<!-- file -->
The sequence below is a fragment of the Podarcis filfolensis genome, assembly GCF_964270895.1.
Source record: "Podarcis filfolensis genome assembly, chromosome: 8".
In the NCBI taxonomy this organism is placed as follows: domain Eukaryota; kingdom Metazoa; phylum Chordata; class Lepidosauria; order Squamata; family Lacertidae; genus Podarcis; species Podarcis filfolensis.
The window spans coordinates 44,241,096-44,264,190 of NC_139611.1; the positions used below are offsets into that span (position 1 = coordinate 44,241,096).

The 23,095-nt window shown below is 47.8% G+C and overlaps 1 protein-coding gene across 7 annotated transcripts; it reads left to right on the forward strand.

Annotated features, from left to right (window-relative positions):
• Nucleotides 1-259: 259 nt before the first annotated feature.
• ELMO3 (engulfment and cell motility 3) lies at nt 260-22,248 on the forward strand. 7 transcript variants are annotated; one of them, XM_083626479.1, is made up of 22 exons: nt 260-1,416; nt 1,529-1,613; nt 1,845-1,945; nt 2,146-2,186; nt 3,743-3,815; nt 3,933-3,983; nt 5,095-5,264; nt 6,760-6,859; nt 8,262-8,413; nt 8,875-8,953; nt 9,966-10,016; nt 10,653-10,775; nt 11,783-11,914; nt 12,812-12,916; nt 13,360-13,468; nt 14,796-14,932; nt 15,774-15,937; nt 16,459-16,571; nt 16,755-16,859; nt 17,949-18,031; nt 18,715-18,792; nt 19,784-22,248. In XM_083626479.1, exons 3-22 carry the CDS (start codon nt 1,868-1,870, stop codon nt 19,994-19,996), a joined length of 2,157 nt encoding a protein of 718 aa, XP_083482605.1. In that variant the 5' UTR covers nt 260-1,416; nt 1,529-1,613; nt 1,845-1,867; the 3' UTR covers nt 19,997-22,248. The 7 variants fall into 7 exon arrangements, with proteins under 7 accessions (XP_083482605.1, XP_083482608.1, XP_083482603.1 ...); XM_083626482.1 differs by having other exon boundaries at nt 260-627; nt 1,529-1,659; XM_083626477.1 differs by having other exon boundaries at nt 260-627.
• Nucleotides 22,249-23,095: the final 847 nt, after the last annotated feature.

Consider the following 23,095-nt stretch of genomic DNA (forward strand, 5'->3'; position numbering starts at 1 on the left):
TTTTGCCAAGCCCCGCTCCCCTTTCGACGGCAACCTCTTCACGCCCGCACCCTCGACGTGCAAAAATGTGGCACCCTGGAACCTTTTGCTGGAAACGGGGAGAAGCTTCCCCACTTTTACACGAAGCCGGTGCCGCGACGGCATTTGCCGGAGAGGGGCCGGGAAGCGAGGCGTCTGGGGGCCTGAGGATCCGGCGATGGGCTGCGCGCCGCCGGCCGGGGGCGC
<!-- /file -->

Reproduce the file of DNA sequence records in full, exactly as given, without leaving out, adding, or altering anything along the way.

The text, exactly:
The sequence below is a fragment of the Podarcis filfolensis genome, assembly GCF_964270895.1.
Source record: "Podarcis filfolensis genome assembly, chromosome: 8".
In the NCBI taxonomy this organism is placed as follows: domain Eukaryota; kingdom Metazoa; phylum Chordata; class Lepidosauria; order Squamata; family Lacertidae; genus Podarcis; species Podarcis filfolensis.
The window spans coordinates 44,241,096-44,264,190 of NC_139611.1; the positions used below are offsets into that span (position 1 = coordinate 44,241,096).

The 23,095-nt window shown below is 47.8% G+C and overlaps 1 protein-coding gene across 7 annotated transcripts; it reads left to right on the forward strand.

Annotated features, from left to right (window-relative positions):
• Nucleotides 1-259: 259 nt before the first annotated feature.
• ELMO3 (engulfment and cell motility 3) lies at nt 260-22,248 on the forward strand. 7 transcript variants are annotated; one of them, XM_083626479.1, is made up of 22 exons: nt 260-1,416; nt 1,529-1,613; nt 1,845-1,945; nt 2,146-2,186; nt 3,743-3,815; nt 3,933-3,983; nt 5,095-5,264; nt 6,760-6,859; nt 8,262-8,413; nt 8,875-8,953; nt 9,966-10,016; nt 10,653-10,775; nt 11,783-11,914; nt 12,812-12,916; nt 13,360-13,468; nt 14,796-14,932; nt 15,774-15,937; nt 16,459-16,571; nt 16,755-16,859; nt 17,949-18,031; nt 18,715-18,792; nt 19,784-22,248. In XM_083626479.1, exons 3-22 carry the CDS (start codon nt 1,868-1,870, stop codon nt 19,994-19,996), a joined length of 2,157 nt encoding a protein of 718 aa, XP_083482605.1. In that variant the 5' UTR covers nt 260-1,416; nt 1,529-1,613; nt 1,845-1,867; the 3' UTR covers nt 19,997-22,248. The 7 variants fall into 7 exon arrangements, with proteins under 7 accessions (XP_083482605.1, XP_083482608.1, XP_083482603.1 ...); XM_083626482.1 differs by having other exon boundaries at nt 260-627; nt 1,529-1,659; XM_083626477.1 differs by having other exon boundaries at nt 260-627.
• Nucleotides 22,249-23,095: the final 847 nt, after the last annotated feature.

Consider the following 23,095-nt stretch of genomic DNA (forward strand, 5'->3'; position numbering starts at 1 on the left):
TTTTGCCAAGCCCCGCTCCCCTTTCGACGGCAACCTCTTCACGCCCGCACCCTCGACGTGCAAAAATGTGGCACCCTGGAACCTTTTGCTGGAAACGGGGAGAAGCTTCCCCACTTTTACACGAAGCCGGTGCCGCGACGGCATTTGCCGGAGAGGGGCCGGGAAGCGAGGCGTCTGGGGGCCTGAGGATCCGGCGATGGGCTGCGCGCCGCCGGCCGGGGGCGC